Actually, for minimal primes $$\mathfrak{p}_i$$ in the set, the corresponding $$\mathfrak{q}_i$$ are also uniquely determined. The principal prime ideals $$(p)$$ and $$(f(x))$$ for $$p$$ prime and $$f(x)$$ irreducible would have to be minimal if present, corresponding to primary ideals $$(p^n)$$ and $$(f(x)^n)$$ for $$n\ge1$$, ie also principal ideals. We can get rid of all the principal primary ideals $$\mathfrak{q}_i$$ since the product/intersection of these is again a principal ideal: ie the largest principal ideal $$(h(x))$$ for which $$I\subset(h(x))$$. The ideal $$J=I:(h(x))=\{f(x)\mid f(x)h(x)\in I\}$$ then has a minimal primary decomposition consisting of non-principal primary ideals, ie those with associated prime ideals $$\mathfrak{p}_i=(p_i,f_i(x))$$ for $$p_i$$ prime and $$f_i(x)$$ irreducible modulo $$p_i$$.

The above argument could actually have been reduced to taking the greatest common divisor of all elements in $$I$$, which would be the $$h(x)$$ in the previous paragraph, and divide all elements by it to obtain $$J$$.

An irreducible primary ideal over $$(p,f(x))$$, if I'm not mistaken, takes the form $$(p^{n_0},p^{n_1}f(x)^{m_i},\ldots,f(x)^{m_K})$$ where $$n_k,m_k>0$$. For this to be a prime power $$(p,f(x))^N$$, it would require $$\{(n_k,m_k)\}=\{(N,0),(N-1,1),\ldots,(0,N)\}$$.

So far I'm reasonably confident about my reasoning. The next steps, less so, so please verify.

Let $$J=\cap\mathfrak{q}_j$$ with associated prime ideals $$\mathfrak{p}_j=(p_j,f_j(x))$$. My suspicion is that, not only are the prime ideals $$\mathfrak{p}_j$$ uniquely determined, but so are the primary ideals $$\mathfrak{q}_j$$. Note that this depends on having gotten rid of the minimal/principal ideals, so for the remaining primary ideals, there are no $$\mathfrak{p}_i\subset\mathfrak{p}_j$$ with $$i\not=j$$ for associated prime ideals.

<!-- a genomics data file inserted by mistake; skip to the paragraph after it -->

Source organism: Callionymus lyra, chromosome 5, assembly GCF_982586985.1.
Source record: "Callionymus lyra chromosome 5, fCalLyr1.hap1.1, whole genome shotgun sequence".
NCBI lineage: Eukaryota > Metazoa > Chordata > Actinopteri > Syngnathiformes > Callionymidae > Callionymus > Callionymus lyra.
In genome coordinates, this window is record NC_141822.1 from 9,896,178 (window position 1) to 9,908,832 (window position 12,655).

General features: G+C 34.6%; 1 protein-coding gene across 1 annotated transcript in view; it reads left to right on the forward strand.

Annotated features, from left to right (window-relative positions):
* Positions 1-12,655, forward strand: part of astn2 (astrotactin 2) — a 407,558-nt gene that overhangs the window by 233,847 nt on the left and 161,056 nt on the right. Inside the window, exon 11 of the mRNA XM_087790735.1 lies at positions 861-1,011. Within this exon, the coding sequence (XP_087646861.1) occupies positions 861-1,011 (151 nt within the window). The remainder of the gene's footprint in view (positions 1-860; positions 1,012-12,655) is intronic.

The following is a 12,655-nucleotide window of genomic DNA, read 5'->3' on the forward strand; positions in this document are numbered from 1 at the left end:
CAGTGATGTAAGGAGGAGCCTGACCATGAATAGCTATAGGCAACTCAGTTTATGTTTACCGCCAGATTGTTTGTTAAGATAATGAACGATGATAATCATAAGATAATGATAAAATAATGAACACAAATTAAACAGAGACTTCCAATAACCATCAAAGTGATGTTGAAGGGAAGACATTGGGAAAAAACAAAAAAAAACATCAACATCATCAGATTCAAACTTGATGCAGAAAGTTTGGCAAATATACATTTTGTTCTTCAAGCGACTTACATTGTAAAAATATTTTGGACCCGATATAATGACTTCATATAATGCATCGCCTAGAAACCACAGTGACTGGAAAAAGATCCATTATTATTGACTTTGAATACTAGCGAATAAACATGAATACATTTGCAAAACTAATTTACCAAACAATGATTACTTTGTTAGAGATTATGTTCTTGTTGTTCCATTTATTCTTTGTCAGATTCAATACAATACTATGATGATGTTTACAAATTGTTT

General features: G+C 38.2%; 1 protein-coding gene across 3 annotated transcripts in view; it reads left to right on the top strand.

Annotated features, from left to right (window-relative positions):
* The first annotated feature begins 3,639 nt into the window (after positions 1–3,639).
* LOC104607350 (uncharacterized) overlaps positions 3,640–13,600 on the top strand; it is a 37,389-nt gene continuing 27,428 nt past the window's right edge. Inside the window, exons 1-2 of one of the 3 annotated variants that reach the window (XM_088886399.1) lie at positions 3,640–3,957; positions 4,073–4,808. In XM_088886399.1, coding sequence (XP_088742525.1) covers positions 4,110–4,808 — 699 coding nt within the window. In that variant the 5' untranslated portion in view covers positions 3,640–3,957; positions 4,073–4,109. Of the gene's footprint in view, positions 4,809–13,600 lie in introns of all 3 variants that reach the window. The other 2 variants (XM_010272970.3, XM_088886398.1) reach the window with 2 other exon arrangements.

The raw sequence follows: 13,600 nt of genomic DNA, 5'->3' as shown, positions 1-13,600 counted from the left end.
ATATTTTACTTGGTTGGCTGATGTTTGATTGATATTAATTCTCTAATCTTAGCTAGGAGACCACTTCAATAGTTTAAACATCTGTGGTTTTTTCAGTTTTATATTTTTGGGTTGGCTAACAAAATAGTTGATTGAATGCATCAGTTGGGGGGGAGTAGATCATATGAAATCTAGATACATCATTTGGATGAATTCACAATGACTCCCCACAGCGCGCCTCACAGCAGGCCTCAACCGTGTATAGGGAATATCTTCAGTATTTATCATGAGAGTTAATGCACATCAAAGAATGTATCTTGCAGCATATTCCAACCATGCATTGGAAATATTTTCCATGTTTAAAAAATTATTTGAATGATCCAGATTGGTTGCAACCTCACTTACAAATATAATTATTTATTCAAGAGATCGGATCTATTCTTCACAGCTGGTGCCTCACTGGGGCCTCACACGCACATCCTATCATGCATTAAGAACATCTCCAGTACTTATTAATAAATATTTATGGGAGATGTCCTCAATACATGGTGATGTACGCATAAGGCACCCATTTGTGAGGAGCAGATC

And wouldn't this also make $$J=\cap\mathfrak{q}_j=\prod\mathfrak{q}_j$$?

Can't the primary ideals $$\mathfrak{q}_j$$ be retrieved simply as the image of the ideal $$J$$ in the localizations to each of the associated prime ideals: $$I\mapsto I_{\mathfrak{p}_j}\subset\mathbb{Z}[x]_{\mathfrak{p}_j}$$?

I'm sure there are alternative constructions that have the same effect. Eg if we take $$n_j$$ be a power such that $$\mathfrak{p}_j^{n_j}\subset\mathfrak{q}_j$$, wouldn't $$\mathfrak{q}_j = J + \mathfrak{p}_j^{n_j}$$?

Upon revisiting the argument, after removing the principal ideals to obtain $$J=\cap\mathfrak{q}_j$$, the associated prime ideals $$\mathfrak{p}_j$$ will all be minimal within the set, and so the corresponding primary ideals will be unique (the proof of which is by the localization explained above).

It is a general result in Commutative Algebra that in a noetherian ring $$R$$ every (proper) ideal admits a primary decomposition. That means that if $$I\subset R$$ is an ideal, then $$I=\bigcap_{j=1}^mQ_j.\qquad\qquad(\ast)$$ where each $$Q_j$$ is primary (I will assume that the definition of primary ideal is known).

The decomposition is in general not unique. Given a primary ideal $$Q$$, its radical $$P=\sqrt{Q}$$ is a prime ideal. Given the decomposition $$(\ast)$$ consider the set $$\Sigma=\{P_i=\sqrt{Q_i}\}.$$ A prime $$P\in\Sigma$$ is called isolated if it doesn't contain properly any other prime ideal in $$\Sigma$$. Then the general result (that holds also for ideals admitting a primary decomposition in a non-noetherian ring) is that the primary ideals in $$(\ast)$$ corresponding to isolated primes in $$\Sigma$$ are uniquely determined.

I believe that the confusion comes from thinking of the decomposition of integers as a product of primes (Fundamental Theorem of Arithmetic). When we transalte that into a property of ideals in $$\mathbb{Z}$$ that does not mean that any ideal of $$\mathbb{Z}$$ is an intersection of prime ideals. Indeed $$12\mathbb{Z}=3\mathbb{Z}\cap4\mathbb{Z}$$ is not an intersection of prime ideals (the ideal $$4\mathbb{Z}$$ is primary but not prime).

Trivia fact: the first important results in the general study of primary decompositions in commutative rings were found by Emanuel Lasker in his 1905 Ph.D. thesis. At that time Lasker was the reigning world chess champion.